Companies in financial services have an elevated risk of encountering conflicts of interest, due largely to the influence and connections that come with the territory. This article will tell you how to identify and manage conflicts as they arise.
What is a conflict of interest?
In a conflict of interest, a person or organisation has multiple interests which relate to a situation, giving rise to the risk that by serving one of those interests, they will fail to properly serve another interest.
‘Interests’ are often financial in nature. For example, a person may have a financial interest in a company that pays them, in an asset they have invested in, or in gifts they expect to receive from a third party. Other types of interest include personal, family, professional, business and political.
Conflicts of interest can usually be considered as belonging to one of three categories:
- Actual conflict of interest: an employee or director’s private interests are currently in conflict with their public duties as a professional.
- Potential conflict of interest: it is foreseeable that an employee or director’s private interests could come into conflict with their public duties as a professional.
- Perceived conflict of interest: the public or a third party could perceive an employee or director’s private interests to have potential to come into conflict with their public duties as a professional.
While the definition of ‘conflict of interest’ is well understood internationally, there are regional differences in legislation. For instance, conflict of interest law in Australia may differ in its finer detail from conflict of interest law in Singapore. Financial services companies should be aware of the conflict of interest legislation in each jurisdiction they do business with, as conflicts of interest law may apply extraterritorially.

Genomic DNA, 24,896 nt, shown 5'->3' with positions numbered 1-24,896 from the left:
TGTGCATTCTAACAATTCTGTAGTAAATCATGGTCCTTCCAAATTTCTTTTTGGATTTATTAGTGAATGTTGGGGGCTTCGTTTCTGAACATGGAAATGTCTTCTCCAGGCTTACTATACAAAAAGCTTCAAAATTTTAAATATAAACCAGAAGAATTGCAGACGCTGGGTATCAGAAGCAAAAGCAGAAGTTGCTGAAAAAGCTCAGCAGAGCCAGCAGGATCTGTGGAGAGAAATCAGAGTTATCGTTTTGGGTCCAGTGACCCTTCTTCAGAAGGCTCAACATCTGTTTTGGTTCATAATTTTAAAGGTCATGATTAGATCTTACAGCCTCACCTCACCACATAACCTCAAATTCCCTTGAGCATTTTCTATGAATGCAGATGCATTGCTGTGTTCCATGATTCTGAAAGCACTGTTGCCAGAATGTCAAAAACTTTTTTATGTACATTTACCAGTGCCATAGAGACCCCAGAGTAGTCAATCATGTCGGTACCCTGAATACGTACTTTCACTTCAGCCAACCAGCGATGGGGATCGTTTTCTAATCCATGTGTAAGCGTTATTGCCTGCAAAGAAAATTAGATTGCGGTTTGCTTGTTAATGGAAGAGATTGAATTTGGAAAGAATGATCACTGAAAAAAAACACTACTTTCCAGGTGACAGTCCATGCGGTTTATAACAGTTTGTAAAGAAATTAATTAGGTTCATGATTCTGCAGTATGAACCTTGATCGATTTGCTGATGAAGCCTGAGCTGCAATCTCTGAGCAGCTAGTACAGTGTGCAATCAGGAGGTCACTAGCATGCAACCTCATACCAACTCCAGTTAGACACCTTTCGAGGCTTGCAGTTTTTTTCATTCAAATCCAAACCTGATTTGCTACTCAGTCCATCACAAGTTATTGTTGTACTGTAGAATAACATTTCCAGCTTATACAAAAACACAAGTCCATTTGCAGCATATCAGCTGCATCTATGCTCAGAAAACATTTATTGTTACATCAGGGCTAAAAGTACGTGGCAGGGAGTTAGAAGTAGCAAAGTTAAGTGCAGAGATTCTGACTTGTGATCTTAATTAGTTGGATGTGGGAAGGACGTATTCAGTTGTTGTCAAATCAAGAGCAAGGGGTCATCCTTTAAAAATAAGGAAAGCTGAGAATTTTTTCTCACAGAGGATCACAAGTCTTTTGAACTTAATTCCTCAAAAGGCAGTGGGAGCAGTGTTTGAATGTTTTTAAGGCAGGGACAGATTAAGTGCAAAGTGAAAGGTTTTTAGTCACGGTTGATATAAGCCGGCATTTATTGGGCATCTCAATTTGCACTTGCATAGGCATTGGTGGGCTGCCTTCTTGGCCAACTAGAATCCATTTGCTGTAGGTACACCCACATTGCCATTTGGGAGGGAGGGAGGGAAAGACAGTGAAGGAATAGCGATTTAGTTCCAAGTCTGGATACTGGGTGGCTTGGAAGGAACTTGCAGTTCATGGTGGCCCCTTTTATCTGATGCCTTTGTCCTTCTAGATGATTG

What is an example of conflict of interest in the financial services industry?
Financial services companies are prone to conflict of interest, due to the high likelihood of overlapping interests among directors and employees, and their associates.
Without proper management, these conflicts can expose companies to reputational harm and criminal sanctions. In one recent high-profile case, executives at China Rise Securities Asset Management Company were sanctioned by the Securities & Futures Commission of Hong Kong (SFC) for breaches including illegal short-selling activities by staff, lack of internal controls to monitor cross trades, and failure to report direct business transactions to the Stock Exchange of Hong Kong Limited. These were failings of education, oversight and accountability.
Multifarious examples of conflict of interest are reported around the world, day-to-day. Per the Center for Economic Policy Research, the following areas of financial services are especially prone to conflicts of interest:
- Underwriting and research in investment banking
- Auditing and consulting in accounting firms
- Credit assessment and consulting in rating agencies
- Universal banking
With that said, conflicts of interest can arise wherever professional and private interests overlap, including but not limited to:
- Conflicts between the employee and the client or firm and the client
- Personal Account Trading in Financial Services
- Market Abuse
- Employee Remuneration practices
- Close Personal Relationships
- Outside Business Interests
- Chinese Wall procedures
- MNPI Management
- Insider List Management
- Gifts and Entertainment
What happens when there is a conflict of interest?